Sunday: Other Than the 2 Tbls. of Butter …

photo-27Other than the 2 Tbls. of butter that I used over the course of cooking, well, this scramble is pretty damn healthy. Which isn’t to say it couldn’t be improved with cheese. And which also isn’t to say that it surpasses in quality the lox and eggs I had the other weekend. 

Nonetheless, a protein-rich and delicious start to a beautiful Sunday. I had a couple of things going on at once: I quick-poached a salmon fillet (Whole Foods does a good all-purpose, Wild King Salmon 2-pack) while I sautéed all these fresh veggies (zucchini, red bell pepper, tomato). 

photo-28photo-29                                          I pulled out the salmon before it was entirely done, deskinned, and added to the vegetables. The last step was to add the eggs, which I just cracked on top of everything. For a brief moment, I entertained the idea of keeping the yolks in tact … that is, until I broke one. At which point I went for glory and mixed everything as well as possible. And then ate it all.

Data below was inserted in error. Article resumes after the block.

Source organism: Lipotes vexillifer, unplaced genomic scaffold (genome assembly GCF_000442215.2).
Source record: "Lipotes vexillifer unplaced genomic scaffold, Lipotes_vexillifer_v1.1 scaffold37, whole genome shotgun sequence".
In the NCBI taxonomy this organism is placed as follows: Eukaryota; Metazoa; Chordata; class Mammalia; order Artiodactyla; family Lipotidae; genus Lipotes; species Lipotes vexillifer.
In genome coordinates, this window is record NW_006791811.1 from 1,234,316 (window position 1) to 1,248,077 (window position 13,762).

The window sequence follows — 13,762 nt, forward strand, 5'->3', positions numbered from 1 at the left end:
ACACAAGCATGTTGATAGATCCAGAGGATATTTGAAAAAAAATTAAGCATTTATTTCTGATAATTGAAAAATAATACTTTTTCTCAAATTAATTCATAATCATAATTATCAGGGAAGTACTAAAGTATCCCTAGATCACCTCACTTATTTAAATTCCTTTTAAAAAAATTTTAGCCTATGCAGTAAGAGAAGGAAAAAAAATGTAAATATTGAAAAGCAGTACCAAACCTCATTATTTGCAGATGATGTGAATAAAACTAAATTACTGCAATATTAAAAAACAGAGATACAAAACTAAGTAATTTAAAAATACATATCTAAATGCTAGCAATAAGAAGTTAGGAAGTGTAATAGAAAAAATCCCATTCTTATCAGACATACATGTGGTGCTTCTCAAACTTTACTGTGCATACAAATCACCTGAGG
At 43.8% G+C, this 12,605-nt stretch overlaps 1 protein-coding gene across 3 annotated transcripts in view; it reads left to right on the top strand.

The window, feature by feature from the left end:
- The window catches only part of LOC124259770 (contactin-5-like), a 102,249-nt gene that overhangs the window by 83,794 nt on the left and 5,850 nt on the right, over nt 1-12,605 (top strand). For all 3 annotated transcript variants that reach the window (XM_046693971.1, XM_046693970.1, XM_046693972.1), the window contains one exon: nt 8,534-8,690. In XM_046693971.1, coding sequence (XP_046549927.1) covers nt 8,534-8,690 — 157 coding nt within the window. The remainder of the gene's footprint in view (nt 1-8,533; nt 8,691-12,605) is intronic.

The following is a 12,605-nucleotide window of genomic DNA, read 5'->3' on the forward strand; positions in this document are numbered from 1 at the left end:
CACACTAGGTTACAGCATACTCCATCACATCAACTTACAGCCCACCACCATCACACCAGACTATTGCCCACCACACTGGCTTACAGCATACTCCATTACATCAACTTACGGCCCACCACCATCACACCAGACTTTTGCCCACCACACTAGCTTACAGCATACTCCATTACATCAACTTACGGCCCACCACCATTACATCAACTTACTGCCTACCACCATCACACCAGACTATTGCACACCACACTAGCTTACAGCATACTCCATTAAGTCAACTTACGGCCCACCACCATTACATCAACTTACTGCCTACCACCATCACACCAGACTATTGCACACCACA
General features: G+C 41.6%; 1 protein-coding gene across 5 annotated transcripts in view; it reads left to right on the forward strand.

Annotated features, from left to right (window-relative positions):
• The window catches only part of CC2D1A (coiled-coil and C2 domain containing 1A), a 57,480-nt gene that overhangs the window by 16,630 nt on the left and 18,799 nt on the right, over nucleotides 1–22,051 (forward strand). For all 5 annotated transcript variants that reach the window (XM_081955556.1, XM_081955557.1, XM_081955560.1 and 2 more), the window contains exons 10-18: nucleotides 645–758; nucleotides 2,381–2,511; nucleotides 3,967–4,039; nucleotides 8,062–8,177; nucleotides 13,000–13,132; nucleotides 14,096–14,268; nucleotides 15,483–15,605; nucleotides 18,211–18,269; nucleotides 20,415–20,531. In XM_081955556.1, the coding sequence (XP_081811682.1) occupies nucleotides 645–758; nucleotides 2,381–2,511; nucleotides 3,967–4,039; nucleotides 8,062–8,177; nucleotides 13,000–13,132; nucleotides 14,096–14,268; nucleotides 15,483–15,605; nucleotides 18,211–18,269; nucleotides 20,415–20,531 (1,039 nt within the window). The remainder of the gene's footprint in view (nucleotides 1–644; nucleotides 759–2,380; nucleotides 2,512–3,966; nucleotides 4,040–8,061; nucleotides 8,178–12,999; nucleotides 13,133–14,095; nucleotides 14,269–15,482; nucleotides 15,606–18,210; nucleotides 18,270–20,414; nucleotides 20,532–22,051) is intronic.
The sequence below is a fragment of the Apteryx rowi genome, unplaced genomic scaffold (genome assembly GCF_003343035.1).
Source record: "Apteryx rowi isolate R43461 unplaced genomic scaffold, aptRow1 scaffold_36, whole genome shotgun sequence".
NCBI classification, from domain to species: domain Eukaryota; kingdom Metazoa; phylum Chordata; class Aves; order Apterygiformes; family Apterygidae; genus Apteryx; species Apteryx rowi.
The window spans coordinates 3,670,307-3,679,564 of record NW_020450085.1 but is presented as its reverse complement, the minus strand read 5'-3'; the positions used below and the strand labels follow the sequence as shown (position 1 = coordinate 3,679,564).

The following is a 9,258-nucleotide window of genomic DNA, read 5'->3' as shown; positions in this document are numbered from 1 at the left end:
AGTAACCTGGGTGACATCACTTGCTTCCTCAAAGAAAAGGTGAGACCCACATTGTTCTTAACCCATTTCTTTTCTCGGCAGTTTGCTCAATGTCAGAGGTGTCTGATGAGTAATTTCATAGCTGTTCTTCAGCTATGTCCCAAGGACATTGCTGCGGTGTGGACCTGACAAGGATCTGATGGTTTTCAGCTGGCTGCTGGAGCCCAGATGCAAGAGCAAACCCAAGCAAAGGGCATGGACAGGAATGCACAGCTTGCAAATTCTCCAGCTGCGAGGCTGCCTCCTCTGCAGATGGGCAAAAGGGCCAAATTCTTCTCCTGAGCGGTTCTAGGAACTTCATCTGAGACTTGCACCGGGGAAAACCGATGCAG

Saturday: The “This Is Why Summer Is My Favorite” Post

Reason no. 1 of what is going to be a fairly long, running list: impromptu barbecues! 

photo-26After about an hour browsing the (amazing) cookbook section at the (also amazing) Strand bookstore, I was really hungry. I called a friend, who, as it turned out, was hungry too and happened to be at our friend’s apartment in Brooklyn that has a backyard BBQ area (this is where we barbecued last weekend, too). 

A short 10-minute subway ride later, we all rendez-voused at Sunac Natural Foods,  just off the Lorimer stop on the L Train if you take the exit where you pop up by Union Street. We picked up some curry chicken salad, potato salad, a package of hot sausages, requisite buns, and two of the most perfect avocados I’ve ever purchased in my life. Really, they were absolutely perfect: Soft and ripe without being bruised, mid-to-large sized, smooth like butter. Just beautiful. I would pay $1.99 for an avocado every single time and have no qualms about it if avocados were always like these ones. 

The rest, as they say, is history. Since I’ve been raving about the avocados, which were turned into my picnic table (play on tableside) guacamole, here’s the recipe:

photo-25Picnic Table Guacamole 

1 ripe avocado
2 Tbls. salsa
1/2 lemon
garlic powder
salt and pepper